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Unformatted text preview: Instructors Manual Organizational Behavior &amp; Management, 9 th edition Chapter Thirteen: Communication Chapter Synopsis The chapter begins by explaining the eight primary elements in the communication process: communicator , encoding , medium , message , decoding , receiver , feedback , and noise . The authors also distinguish between verbal and nonverbal communication . In a section on communicating within organizations, discussion focuses on the four primary patterns of communications flow upward , downward , horizontal , and diagonal . Communicating externally is discussed, as is communication technology, such as the Internet, e- mail, and social networking. The authors use the Johari Window and its concepts to describe the dynamics of interpersonal communications and to explain effective and ineffective communication. After identifying nine significant barriers to effective communication (differing frames of reference, selective listening, value judgments, source credibility, filtering, in-group language, status differences, time pressure, and communication overload), the chapter concludes with ten strategies for improving communication: follow up, regulating information flow, using feedback developing empathy, using repetition, encouraging mutual trust, effective timing, simplifying language, effective listening, and using the grapevine. Learning Objectives After completing this chapter, students should be able to: 1. Explain the elements in the communication process. 2. Compare the four major directions of communication. 3. Describe the role played by interpersonal communication in organizations. 4. Discuss multicultural communication. 5. Identify significant barriers to effective communication. 6. Describe ways in which communication in organizations can be improved. 13-1 Instructors Manual Organizational Behavior &amp; Management, 9 th edition Key Terms communication The transmission of information and understanding through the use of common symbols. nonverbal communication Messages sent with body posture, facial expressions, and head and eye movements. downward communication Communication that flows from individuals in higher levels of the organizations hierarchy to those in lower levels. upward communication Upward communication flows from individuals at lower levels of the organizational structure to those at higher levels. Among the most common upward communication flows are suggestion boxes, group meetings, and appeal or grievance procedures. horizontal communication Communication that flows across functions in an organization. diagonal communication Communication that cuts across functions and levels in an organization....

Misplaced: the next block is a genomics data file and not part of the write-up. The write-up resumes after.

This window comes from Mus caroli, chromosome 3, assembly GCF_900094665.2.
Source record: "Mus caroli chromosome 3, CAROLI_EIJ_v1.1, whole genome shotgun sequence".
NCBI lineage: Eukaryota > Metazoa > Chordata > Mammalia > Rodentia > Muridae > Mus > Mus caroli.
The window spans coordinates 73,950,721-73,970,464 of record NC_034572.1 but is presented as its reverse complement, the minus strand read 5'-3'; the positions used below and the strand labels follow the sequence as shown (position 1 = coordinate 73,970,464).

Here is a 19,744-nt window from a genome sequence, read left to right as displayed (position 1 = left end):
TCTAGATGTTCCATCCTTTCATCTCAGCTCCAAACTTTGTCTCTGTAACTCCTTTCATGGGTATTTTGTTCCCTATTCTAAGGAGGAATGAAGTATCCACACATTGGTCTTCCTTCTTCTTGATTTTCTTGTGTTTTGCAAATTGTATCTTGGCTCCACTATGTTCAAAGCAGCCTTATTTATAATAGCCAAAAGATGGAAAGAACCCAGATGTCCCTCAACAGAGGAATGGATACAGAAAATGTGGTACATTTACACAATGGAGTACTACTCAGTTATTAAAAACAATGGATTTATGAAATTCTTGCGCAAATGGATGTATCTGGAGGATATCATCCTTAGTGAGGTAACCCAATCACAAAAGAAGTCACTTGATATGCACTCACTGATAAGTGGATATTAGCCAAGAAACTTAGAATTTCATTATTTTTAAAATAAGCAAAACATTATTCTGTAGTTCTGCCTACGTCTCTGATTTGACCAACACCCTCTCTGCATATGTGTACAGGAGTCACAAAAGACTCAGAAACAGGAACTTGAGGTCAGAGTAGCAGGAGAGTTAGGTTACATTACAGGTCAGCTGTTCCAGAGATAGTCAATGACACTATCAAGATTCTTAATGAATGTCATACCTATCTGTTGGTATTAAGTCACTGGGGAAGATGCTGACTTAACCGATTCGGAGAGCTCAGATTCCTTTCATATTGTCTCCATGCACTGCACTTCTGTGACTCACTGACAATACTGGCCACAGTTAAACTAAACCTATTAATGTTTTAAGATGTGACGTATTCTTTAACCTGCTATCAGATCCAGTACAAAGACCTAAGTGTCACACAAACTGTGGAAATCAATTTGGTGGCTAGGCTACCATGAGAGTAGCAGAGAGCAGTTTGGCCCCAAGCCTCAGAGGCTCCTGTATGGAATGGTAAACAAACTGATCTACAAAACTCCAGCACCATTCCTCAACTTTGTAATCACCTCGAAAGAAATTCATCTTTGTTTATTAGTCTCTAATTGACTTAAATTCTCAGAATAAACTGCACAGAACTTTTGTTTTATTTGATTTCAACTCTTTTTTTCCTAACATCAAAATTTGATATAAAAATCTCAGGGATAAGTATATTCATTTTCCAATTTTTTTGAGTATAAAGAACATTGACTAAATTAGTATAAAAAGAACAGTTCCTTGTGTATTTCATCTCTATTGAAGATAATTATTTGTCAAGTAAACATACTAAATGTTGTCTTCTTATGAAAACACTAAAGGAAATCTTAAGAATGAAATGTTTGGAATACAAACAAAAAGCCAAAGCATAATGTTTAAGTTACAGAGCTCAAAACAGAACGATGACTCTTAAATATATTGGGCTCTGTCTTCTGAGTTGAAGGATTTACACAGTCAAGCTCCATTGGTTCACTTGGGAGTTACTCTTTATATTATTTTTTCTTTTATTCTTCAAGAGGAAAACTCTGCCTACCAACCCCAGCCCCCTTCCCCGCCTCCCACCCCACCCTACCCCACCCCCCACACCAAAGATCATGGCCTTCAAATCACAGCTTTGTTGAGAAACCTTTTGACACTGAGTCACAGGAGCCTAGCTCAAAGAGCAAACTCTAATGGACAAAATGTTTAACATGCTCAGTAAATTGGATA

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This note was uploaded on 04/06/2012 for the course BUS 5601 taught by Professor Muth during the Spring '09 term at FIT.
- Spring '09